# Removable singularity Zum Beispiel, das (unnormalized) sinc function {Anzeigestil {Text{sinc}}(z)={frac {sin z}{z}}} has a singularity at z = 0. This singularity can be removed by defining {Anzeigestil {Text{sinc}}(0):=1,} which is the limit of sinc as z tends to 0. The resulting function is holomorphic. In this case the problem was caused by sinc being given an indeterminate form. Taking a power series expansion for {textstyle {frac {Sünde(z)}{z}}} around the singular point shows that {Anzeigestil {Text{sinc}}(z)={frac {1}{z}}links(Summe _{k=0}^{unendlich }{frac {(-1)^{k}z^{2k+1}}{(2k+1)!}}Rechts)= Summe _{k=0}^{unendlich }{frac {(-1)^{k}z^{2k}}{(2k+1)!}}=1-{frac {z^{2}}{3!}}+{frac {z^{4}}{5!}}-{frac {z^{6}}{7!}}+cdots .} Formal, wenn {displaystyle Usubset mathbb {C} } is an open subset of the complex plane {Anzeigestil mathbb {C} } , {displaystyle ain U} a point of {Anzeigestil U} , und {Anzeigestil f:Usetminus {a}rightarrow mathbb {C} } is a holomorphic function, dann {Anzeigestil a} is called a removable singularity for {Anzeigestil f} if there exists a holomorphic function {Anzeigestil g:Urightarrow mathbb {C} } which coincides with {Anzeigestil f} an {displaystyle Usetminus {a}} . We say {Anzeigestil f} is holomorphically extendable over {Anzeigestil U} if such a {Anzeigestil g} existiert.

Inhalt 1 Riemann's theorem 2 Other kinds of singularities 3 Siehe auch 4 External links Riemann's theorem Riemann's theorem on removable singularities is as follows: Theorem — Let {displaystyle Dsubset mathbb {C} } be an open subset of the complex plane, {displaystyle ain D} a point of {Anzeigestil D} und {Anzeigestil f} a holomorphic function defined on the set {displaystyle Dsetminus {a}} . The following are equivalent: {Anzeigestil f} is holomorphically extendable over {Anzeigestil a} . {Anzeigestil f} is continuously extendable over {Anzeigestil a} . There exists a neighborhood of {Anzeigestil a} on which {Anzeigestil f} ist begrenzt. {Anzeigestil lim _{zto a}(z-a)f(z)=0} .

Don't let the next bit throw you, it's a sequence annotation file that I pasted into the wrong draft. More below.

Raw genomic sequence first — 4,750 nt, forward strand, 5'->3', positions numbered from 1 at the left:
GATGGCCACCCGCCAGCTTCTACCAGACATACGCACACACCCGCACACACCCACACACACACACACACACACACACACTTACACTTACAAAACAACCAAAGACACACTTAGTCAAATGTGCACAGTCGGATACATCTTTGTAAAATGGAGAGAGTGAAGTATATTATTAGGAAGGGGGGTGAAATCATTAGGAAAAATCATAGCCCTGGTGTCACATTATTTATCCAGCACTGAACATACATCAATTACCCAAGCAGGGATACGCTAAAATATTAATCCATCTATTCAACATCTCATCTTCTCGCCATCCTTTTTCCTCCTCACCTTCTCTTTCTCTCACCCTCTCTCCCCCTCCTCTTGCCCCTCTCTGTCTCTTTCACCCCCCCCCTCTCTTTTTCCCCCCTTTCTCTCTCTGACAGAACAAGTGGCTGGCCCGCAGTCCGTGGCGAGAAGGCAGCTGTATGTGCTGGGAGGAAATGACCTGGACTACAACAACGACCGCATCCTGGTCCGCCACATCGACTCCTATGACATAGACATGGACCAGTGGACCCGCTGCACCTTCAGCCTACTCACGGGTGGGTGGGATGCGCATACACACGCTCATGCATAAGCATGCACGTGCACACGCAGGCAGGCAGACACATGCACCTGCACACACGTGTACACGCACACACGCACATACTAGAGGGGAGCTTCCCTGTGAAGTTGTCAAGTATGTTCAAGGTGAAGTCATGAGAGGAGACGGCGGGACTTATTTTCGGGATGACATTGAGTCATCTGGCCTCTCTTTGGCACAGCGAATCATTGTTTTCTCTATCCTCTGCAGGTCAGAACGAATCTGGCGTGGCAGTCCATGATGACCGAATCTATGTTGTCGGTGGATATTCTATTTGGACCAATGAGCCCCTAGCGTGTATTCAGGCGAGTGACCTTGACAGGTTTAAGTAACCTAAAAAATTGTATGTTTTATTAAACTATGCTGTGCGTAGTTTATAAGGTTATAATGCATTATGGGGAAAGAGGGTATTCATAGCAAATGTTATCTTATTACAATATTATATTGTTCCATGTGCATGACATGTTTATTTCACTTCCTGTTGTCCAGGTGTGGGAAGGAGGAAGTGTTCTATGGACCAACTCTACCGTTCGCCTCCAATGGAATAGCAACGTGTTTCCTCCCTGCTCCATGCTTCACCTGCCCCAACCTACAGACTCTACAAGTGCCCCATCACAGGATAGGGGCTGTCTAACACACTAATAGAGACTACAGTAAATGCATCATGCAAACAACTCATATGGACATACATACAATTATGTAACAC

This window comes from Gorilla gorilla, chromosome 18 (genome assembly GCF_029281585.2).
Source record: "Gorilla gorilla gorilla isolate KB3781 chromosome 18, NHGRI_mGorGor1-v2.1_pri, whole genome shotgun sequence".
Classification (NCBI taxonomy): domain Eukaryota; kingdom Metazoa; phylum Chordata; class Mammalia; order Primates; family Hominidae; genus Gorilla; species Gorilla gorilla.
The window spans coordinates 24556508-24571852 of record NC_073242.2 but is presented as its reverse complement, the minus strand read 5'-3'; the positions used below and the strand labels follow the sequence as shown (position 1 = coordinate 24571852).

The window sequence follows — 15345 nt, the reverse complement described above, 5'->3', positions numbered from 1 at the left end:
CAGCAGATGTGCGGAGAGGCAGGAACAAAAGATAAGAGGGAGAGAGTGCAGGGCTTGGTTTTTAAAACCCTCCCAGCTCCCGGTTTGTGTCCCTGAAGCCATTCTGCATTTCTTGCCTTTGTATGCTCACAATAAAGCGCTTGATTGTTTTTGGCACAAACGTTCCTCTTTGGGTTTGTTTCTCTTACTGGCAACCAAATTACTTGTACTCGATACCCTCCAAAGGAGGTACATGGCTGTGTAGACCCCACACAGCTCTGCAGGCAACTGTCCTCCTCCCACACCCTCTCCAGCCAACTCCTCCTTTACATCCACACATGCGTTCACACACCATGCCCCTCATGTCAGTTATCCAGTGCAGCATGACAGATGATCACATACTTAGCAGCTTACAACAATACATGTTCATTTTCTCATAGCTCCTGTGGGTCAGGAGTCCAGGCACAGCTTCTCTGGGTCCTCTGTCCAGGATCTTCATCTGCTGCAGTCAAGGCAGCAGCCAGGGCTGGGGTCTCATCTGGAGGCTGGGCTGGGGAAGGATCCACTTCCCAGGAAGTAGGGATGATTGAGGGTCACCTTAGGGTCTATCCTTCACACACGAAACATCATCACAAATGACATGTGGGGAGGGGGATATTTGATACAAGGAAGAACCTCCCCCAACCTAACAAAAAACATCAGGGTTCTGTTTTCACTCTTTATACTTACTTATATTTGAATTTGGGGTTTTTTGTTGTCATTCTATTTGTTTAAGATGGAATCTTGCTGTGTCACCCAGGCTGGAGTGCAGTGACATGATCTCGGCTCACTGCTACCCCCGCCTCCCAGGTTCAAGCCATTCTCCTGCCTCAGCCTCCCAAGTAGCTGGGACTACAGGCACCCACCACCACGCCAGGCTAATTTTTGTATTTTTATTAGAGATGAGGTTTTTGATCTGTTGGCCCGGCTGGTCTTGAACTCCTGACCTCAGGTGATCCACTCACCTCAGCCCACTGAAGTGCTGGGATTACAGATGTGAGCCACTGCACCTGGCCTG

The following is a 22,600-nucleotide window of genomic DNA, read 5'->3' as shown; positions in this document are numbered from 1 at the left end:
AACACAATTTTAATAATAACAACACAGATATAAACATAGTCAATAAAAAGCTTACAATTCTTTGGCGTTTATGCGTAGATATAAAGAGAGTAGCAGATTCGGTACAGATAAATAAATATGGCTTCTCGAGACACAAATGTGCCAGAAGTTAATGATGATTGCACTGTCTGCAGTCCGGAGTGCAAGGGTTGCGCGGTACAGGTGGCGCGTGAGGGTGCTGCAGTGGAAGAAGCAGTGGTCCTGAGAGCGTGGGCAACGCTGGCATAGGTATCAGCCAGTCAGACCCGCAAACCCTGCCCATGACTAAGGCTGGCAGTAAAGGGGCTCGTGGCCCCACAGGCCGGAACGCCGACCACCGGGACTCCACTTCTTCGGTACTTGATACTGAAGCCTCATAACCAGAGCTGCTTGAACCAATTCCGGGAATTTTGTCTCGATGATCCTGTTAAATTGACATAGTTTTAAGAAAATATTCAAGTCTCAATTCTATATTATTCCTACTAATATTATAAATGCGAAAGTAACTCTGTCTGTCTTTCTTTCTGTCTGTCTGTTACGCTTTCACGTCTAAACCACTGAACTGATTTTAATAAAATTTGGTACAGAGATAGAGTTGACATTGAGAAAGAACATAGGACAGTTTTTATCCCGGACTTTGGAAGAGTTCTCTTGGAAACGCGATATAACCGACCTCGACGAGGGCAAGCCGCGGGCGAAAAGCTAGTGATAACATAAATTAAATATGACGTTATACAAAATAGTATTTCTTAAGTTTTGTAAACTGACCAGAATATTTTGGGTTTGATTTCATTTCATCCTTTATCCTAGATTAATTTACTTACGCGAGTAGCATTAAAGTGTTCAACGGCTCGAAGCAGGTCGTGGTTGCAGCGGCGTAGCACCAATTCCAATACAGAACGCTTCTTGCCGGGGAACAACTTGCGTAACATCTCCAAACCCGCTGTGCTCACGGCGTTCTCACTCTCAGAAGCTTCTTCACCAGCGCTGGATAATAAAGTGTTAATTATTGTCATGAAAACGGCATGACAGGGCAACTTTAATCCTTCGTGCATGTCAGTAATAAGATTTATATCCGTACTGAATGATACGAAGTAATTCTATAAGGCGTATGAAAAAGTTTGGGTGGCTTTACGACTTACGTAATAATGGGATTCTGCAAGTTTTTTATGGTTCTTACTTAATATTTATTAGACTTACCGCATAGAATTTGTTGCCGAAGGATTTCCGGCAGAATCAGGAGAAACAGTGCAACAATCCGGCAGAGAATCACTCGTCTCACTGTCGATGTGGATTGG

The implications 1 2 3 4 are trivial. To prove 4 1, we first recall that the holomorphy of a function at {Anzeigestil a} is equivalent to it being analytic at {Anzeigestil a} (proof), d.h. having a power series representation. Definieren {Anzeigestil h(z)={Start{Fälle}(z-a)^{2}f(z)&zneq a,\0&z=a.end{Fälle}}} Deutlich, h is holomorphic on {displaystyle Dsetminus {a}} , and there exists {Anzeigestil h'(a)=lim _{zto a}{frac {(z-a)^{2}f(z)-0}{z-a}}=lim _{zto a}(z-a)f(z)=0} durch 4, hence h is holomorphic on D and has a Taylor series about a: {Anzeigestil h(z)=c_{0}+c_{1}(z-a)+c_{2}(z-a)^{2}+c_{3}(z-a)^{3}+cdots ,.} We have c0 = h(a) = 0 and c1 = h'(a) = 0; deshalb {Anzeigestil h(z)=c_{2}(z-a)^{2}+c_{3}(z-a)^{3}+cdots ,.} Somit, where z ≠ a, wir haben: {Anzeigestil f(z)={frac {h(z)}{(z-a)^{2}}}=c_{2}+c_{3}(z-a)+cdots ,.} Jedoch, {Anzeigestil g(z)=c_{2}+c_{3}(z-a)+cdots ,.} is holomorphic on D, thus an extension of f.

Other kinds of singularities Unlike functions of a real variable, holomorphic functions are sufficiently rigid that their isolated singularities can be completely classified. A holomorphic function's singularity is either not really a singularity at all, d.h. a removable singularity, or one of the following two types: In light of Riemann's theorem, given a non-removable singularity, one might ask whether there exists a natural number {Anzeigestil m} so dass {Anzeigestil lim _{zrightarrow a}(z-a)^{m+1}f(z)=0} . If so, {Anzeigestil a} is called a pole of {Anzeigestil f} and the smallest such {Anzeigestil m} is the order of {Anzeigestil a} . So removable singularities are precisely the poles of order 0. A holomorphic function blows up uniformly near its other poles. If an isolated singularity {Anzeigestil a} von {Anzeigestil f} is neither removable nor a pole, it is called an essential singularity. The Great Picard Theorem shows that such an {Anzeigestil f} maps every punctured open neighborhood {displaystyle Usetminus {a}} to the entire complex plane, with the possible exception of at most one point. See also Analytic capacity Removable discontinuity External links Removable singular point at Encyclopedia of Mathematics Categories: Analytic functionsMeromorphic functionsBernhard Riemann

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